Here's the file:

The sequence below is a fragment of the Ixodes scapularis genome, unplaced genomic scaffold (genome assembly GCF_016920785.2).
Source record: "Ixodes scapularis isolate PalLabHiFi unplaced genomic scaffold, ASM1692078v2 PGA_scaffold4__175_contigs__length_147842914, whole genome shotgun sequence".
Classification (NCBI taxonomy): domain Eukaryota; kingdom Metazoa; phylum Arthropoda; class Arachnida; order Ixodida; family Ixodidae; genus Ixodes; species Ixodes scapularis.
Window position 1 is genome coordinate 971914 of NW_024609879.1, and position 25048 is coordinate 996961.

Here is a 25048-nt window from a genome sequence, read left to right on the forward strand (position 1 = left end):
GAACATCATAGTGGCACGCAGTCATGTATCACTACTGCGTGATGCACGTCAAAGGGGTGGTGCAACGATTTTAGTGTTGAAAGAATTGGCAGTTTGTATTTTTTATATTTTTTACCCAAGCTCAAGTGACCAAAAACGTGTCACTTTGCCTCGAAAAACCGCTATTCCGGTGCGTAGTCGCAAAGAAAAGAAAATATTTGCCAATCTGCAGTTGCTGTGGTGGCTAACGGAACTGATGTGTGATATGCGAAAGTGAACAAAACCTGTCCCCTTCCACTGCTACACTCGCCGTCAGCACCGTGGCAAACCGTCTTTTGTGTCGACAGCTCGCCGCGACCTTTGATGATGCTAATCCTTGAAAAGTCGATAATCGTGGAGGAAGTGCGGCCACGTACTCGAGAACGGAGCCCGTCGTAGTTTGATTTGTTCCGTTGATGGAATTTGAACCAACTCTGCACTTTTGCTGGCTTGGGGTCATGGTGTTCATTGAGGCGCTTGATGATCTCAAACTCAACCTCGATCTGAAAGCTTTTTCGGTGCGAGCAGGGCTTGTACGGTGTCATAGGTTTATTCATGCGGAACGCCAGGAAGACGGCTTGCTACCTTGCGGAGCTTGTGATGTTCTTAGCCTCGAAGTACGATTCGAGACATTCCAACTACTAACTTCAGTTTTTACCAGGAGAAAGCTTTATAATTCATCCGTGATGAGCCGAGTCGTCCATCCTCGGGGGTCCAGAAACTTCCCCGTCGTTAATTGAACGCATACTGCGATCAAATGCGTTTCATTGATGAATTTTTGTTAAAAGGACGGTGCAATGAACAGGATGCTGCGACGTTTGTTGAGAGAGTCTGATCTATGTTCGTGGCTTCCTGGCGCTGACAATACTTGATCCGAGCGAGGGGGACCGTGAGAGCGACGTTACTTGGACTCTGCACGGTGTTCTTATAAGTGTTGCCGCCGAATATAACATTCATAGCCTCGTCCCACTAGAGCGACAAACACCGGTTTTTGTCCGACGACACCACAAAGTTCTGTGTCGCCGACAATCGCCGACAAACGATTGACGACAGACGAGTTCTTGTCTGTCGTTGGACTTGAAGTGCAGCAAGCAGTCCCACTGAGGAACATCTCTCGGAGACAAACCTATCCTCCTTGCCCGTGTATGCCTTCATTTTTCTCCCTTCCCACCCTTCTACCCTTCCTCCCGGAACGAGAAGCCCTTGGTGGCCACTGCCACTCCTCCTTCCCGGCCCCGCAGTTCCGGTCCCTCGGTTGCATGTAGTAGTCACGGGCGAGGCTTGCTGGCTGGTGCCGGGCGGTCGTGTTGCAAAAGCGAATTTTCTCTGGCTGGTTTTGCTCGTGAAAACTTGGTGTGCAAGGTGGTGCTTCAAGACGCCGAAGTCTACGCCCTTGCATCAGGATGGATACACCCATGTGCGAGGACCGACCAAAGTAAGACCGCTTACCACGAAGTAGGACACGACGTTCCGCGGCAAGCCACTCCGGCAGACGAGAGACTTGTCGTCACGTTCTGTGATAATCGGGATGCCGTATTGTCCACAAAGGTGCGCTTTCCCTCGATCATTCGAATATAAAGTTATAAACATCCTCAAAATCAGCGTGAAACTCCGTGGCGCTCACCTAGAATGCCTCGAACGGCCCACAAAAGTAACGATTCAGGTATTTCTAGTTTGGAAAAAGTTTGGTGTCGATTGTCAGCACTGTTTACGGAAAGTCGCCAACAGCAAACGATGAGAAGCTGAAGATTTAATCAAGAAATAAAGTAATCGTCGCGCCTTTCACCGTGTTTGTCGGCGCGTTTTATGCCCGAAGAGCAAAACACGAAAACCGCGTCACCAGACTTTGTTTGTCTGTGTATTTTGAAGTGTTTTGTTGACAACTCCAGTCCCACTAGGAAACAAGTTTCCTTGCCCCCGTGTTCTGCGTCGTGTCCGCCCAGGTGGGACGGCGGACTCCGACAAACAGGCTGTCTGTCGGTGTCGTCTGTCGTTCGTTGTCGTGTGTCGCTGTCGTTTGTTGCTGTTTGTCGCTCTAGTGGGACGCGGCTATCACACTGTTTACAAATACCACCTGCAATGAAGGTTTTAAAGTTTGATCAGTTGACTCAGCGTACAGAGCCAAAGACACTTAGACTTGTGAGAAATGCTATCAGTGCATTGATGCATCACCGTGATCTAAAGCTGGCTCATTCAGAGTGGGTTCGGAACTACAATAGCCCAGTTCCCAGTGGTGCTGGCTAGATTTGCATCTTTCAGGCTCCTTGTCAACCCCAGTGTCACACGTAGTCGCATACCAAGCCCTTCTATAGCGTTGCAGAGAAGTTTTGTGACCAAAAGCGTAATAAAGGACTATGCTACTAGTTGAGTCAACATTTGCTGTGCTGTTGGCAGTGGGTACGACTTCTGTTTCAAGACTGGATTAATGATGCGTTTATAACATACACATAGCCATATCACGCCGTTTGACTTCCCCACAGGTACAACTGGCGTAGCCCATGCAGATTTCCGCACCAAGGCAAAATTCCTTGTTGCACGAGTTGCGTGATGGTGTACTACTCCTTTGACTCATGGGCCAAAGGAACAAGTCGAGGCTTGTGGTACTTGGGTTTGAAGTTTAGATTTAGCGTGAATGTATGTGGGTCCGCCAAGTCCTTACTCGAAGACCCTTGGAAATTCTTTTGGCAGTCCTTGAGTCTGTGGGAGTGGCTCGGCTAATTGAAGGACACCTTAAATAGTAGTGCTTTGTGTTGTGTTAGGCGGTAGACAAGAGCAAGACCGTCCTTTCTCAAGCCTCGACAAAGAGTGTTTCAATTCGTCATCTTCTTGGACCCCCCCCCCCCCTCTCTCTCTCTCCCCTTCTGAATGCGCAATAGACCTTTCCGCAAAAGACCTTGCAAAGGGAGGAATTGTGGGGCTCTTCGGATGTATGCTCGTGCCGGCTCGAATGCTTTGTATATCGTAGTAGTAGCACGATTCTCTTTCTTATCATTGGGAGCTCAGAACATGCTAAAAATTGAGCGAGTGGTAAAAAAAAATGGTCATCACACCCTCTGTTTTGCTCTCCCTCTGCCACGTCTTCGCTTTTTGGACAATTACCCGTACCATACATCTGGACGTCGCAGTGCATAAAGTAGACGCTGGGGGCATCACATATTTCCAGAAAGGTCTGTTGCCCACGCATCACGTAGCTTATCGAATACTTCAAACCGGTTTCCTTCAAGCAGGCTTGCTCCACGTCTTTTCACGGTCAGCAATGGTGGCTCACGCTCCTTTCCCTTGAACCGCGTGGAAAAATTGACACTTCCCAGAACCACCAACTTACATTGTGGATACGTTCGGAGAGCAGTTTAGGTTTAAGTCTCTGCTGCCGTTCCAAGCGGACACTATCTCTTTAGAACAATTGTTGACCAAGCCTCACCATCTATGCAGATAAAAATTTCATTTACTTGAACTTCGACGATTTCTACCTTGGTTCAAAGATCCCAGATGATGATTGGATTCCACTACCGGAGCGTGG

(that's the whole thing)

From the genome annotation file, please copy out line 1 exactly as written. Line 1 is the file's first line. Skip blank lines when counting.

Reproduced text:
The sequence below is a fragment of the Ixodes scapularis genome, unplaced genomic scaffold (genome assembly GCF_016920785.2).